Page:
Investing in Better Outcomes for Students with Disabilities
Transitioning from high school to the next step can be both exciting and daunting. Do you remember participating in school activities, getting that first job (Staples and the ballpark concession stand for us!), studying for the SAT, and filling out college applications—all in the hopes of creating the future you imagined after high school? Maybe you waited in anticipation for a college acceptance letter, a job offer, or acceptance into the military.
As familiar as these stories might sound, it’s not reality for many high school students, particularly those with disabilities. According to the National Center for Education Statistics, students with disabilities are less likely than their peers without disabilities to graduate from high school (66 percent versus 84 percent), go on to postsecondary education (61 percent versus 84 percent), and get a job (35 percent versus 78 percent among youth ages 25 to 34).
Smoothing the transition from high school
Transitions can be smoother when they’re planned. That’s why the Individuals with Disabilities Education Act (IDEA) requires that school districts engage with parents and youth to develop a transition plan for each student with an individualized education program. This preparation is about building a bridge to the future. It should reflect students’ interests, strengths, and preferences and help them get ready for postsecondary education, work, and independent living.
So that’s why it’s troubling that so many students with disabilities aren’t on track for these outcomes. Mathematica’s recent national study found that youth receiving special education services in 2012 were almost half as likely as their peers to report taking college entrance and placement tests (42 percent versus 70 percent). Similarly, only 40 percent reported having recent paid work experience—10 percentage points lower than their peers.
The good news is that recent policy changes associated with the Workforce Innovation and Opportunity Act (WIOA) of 2014 have increased investments and support for students with disabilities. State vocational rehabilitation agencies now work with local education agencies and others to offer five promising pre-employment transition services:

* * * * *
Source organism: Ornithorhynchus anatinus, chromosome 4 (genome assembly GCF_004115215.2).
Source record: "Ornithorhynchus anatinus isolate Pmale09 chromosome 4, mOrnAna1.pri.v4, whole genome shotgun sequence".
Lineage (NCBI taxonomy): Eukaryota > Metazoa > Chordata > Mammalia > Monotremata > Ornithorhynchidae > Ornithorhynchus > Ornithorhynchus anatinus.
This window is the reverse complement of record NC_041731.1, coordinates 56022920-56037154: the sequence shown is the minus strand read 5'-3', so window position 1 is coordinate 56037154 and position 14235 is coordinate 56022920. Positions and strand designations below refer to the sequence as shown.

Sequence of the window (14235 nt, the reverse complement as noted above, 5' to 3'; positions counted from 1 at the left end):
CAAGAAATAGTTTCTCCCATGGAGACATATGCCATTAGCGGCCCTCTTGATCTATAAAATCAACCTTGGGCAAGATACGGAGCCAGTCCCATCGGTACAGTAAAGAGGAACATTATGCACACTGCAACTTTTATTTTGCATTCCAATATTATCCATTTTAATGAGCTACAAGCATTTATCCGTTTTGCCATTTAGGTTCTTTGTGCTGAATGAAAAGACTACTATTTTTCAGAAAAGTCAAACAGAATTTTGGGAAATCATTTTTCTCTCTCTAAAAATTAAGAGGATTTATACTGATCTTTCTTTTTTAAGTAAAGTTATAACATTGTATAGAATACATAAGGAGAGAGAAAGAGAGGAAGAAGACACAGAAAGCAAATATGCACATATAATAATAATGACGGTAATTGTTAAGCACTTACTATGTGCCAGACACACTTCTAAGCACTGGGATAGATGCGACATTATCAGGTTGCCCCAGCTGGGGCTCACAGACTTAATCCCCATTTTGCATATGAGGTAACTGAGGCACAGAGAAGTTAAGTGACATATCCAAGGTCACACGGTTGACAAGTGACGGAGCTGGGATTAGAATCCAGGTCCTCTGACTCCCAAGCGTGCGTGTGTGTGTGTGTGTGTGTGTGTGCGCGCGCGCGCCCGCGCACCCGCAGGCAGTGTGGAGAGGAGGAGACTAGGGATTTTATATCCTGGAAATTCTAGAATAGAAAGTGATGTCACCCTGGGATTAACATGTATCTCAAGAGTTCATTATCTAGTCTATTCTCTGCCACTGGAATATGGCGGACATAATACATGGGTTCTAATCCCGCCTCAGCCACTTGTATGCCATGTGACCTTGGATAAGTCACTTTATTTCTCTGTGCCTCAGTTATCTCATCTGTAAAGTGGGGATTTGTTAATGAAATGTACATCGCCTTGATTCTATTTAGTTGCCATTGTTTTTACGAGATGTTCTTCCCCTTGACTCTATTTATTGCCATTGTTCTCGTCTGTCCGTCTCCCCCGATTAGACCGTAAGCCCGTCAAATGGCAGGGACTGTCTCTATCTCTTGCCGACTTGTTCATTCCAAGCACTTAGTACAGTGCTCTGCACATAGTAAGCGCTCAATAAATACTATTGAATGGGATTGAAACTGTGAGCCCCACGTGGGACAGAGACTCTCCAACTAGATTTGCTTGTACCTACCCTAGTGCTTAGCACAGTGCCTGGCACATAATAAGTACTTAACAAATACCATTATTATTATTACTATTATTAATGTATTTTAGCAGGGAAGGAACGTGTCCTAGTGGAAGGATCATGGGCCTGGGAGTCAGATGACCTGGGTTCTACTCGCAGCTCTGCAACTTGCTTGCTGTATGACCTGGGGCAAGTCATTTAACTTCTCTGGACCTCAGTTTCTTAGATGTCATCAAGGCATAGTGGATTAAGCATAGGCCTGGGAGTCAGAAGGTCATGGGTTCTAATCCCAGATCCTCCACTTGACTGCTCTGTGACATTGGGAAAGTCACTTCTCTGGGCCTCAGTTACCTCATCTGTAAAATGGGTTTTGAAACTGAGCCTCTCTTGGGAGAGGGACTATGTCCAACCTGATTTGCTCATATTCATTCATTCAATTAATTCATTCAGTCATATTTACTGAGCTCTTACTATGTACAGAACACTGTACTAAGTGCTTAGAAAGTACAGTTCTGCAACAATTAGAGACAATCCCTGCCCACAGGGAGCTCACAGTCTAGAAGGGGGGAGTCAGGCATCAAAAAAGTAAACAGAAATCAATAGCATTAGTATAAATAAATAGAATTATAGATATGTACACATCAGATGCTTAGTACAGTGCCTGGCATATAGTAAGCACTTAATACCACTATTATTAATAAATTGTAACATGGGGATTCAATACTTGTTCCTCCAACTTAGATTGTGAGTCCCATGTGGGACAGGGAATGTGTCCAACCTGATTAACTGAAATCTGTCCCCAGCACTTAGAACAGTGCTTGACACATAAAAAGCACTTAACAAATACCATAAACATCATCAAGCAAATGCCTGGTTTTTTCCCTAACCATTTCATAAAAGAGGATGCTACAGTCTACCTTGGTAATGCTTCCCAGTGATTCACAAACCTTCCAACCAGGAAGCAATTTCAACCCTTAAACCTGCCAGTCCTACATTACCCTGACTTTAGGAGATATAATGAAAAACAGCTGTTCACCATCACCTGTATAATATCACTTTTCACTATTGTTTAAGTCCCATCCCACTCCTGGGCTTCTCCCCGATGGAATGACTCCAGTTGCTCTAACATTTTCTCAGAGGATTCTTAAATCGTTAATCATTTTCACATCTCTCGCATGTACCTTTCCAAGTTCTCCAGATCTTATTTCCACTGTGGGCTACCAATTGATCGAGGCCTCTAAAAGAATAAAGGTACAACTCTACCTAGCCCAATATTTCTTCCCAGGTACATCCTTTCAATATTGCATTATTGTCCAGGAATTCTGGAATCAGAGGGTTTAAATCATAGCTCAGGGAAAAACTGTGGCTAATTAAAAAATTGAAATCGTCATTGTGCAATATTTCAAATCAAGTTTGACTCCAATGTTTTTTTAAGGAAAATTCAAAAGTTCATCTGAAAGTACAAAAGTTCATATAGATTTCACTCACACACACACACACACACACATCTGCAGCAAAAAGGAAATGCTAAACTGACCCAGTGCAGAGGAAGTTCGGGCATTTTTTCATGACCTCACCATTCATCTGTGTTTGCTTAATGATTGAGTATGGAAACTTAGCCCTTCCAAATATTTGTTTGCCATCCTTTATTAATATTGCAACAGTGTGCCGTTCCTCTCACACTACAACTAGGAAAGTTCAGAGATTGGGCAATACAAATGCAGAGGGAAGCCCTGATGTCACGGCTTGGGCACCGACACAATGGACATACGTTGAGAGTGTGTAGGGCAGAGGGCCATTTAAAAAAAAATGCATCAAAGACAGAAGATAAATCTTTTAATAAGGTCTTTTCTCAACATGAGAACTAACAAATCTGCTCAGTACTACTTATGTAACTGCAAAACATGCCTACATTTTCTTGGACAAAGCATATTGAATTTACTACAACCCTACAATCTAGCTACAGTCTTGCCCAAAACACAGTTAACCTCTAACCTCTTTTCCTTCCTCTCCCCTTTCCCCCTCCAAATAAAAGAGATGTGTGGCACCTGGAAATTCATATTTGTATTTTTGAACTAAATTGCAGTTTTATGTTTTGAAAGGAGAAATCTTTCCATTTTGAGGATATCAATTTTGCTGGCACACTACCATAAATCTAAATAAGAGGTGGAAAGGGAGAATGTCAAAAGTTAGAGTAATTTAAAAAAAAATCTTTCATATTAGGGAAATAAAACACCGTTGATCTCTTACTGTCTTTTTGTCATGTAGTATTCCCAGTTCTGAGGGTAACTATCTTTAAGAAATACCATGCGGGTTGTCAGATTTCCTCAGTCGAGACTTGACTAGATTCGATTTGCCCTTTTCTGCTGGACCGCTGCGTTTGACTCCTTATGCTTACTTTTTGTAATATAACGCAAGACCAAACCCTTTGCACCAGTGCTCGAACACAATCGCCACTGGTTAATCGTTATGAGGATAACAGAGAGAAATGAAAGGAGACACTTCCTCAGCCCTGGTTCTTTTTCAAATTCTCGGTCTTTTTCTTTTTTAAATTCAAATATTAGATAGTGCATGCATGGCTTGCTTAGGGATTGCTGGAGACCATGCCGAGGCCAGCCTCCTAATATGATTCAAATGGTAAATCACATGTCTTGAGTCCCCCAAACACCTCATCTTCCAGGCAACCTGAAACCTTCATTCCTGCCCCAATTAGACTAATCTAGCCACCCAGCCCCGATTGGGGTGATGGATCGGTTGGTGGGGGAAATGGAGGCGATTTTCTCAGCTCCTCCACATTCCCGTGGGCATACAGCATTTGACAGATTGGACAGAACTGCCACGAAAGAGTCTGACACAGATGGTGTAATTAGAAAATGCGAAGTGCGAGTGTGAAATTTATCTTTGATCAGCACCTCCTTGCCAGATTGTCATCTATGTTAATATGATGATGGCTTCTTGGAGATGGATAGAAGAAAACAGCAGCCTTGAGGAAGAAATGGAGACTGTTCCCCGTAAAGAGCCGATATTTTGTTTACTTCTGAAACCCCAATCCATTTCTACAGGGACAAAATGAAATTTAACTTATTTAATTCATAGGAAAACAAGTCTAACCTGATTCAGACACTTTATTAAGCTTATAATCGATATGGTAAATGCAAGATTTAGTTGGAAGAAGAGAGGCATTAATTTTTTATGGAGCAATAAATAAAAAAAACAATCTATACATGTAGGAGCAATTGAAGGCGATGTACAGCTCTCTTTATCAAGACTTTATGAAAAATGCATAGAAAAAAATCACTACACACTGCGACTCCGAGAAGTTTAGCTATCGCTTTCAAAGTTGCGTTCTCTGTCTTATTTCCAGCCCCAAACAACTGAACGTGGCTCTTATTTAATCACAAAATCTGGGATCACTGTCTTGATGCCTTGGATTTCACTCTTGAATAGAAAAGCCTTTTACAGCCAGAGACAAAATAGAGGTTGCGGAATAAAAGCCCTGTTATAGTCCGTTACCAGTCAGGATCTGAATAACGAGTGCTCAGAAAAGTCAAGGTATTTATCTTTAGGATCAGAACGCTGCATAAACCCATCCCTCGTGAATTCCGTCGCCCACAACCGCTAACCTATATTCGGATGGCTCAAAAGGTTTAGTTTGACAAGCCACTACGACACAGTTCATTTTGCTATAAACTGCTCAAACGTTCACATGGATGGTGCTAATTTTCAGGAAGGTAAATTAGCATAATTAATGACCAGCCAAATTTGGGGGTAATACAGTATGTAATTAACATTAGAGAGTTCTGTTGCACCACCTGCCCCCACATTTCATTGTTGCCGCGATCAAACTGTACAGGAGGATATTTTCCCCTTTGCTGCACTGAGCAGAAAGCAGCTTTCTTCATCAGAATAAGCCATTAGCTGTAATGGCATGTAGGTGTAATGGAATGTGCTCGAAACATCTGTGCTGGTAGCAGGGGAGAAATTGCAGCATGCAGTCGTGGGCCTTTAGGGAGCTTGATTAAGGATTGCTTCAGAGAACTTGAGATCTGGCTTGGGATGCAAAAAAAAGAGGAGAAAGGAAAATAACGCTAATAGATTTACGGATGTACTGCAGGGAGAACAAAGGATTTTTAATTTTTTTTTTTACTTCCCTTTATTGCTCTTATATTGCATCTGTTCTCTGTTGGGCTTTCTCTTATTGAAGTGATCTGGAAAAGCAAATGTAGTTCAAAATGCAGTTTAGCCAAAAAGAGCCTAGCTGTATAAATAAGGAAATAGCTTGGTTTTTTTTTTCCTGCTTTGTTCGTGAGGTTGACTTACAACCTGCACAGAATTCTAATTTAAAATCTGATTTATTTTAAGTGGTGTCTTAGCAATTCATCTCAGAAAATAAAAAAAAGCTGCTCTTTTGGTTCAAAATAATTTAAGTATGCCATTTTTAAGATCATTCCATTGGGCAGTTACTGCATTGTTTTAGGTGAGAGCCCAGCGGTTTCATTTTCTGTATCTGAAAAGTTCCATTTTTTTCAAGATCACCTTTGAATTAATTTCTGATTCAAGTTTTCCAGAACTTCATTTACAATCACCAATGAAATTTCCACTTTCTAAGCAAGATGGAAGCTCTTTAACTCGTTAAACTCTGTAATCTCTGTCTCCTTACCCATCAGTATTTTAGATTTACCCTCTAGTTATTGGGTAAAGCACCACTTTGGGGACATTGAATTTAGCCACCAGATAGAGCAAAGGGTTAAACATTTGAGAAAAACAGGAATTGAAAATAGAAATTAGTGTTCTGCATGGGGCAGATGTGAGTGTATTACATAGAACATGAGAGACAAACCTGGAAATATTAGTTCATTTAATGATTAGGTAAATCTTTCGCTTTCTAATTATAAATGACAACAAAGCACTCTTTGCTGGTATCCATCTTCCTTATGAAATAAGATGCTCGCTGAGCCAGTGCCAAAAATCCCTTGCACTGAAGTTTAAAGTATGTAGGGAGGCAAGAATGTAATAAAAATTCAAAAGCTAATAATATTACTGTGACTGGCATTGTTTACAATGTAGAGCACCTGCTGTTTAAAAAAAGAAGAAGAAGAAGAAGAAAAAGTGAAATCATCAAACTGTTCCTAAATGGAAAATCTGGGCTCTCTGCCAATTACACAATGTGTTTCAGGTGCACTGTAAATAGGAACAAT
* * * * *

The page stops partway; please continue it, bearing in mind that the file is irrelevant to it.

- Work-based learning experiences, including in-school, after-school, or community-based opportunities
- Job exploration counseling on topics such as vocational interests and career pathways
- Counseling on opportunities to enroll in comprehensive transition or postsecondary educational programs
- Workplace readiness training to develop social skills and prepare for independent living
- Instruction in self-advocacy, or the ability to communicate about needs and interests
There are encouraging signs that work-based learning experiences such as those offered through Maryland Way2Work could light the path to progress for youth with disabilities. With the Way2Work program, school district staff use community rehabilitation provider to connect high school students to vocational rehabilitation agency services. The program is still active, but more than 60 percent of its students to date have had at least one work-based learning experience, and 28 percent have had at least two. That doesn’t mean these promising practices are without challenges, as both the access to and the quality of community rehabilitation provider services were inconsistent across the districts involved.
The opportunity to expand pre-employment and training services to all youth with disabilities under WIOA is exciting—and often daunting—for staff. In response, school districts and vocational rehabilitation agencies can forge strong partnerships that enable students to take full advantage of the services made available through IDEA and WIOA. Partnerships provide opportunities for agencies to pool information and resources and to get firmly seated on the same team—the student’s.
With expanded eligibility and the same or fewer staff resources, agencies can focus on what works. Free online resources such as the What Works Clearinghouse, the National Technical Assistance Center on Transition, and the National Clearinghouse of Rehabilitation Training Materials provide evidence-based practices and tools that can help staff make a difference in these students’ lives.
State vocational rehabilitation and local education agencies can also invest in continuous improvement to ensure they provide effective, high quality services. Frameworks such as Learn, Innovate, Improve and tools such as the Rapid Cycle Evaluation Coach can help agencies use their existing data and publically available evidence to improve, evaluate, and adjust their own programs.
The implementation of WIOA alongside IDEA presents a unique opportunity to finally move the needle on ensuring that students with disabilities are able to not only imagine a future after high school, but also achieve that vision. Promising practices such as Maryland Way2Work offer a glimpse at what’s possible. Access to readily available data and resources can help guide the way in making the transition after high school more exciting and less daunting for students with disabilities.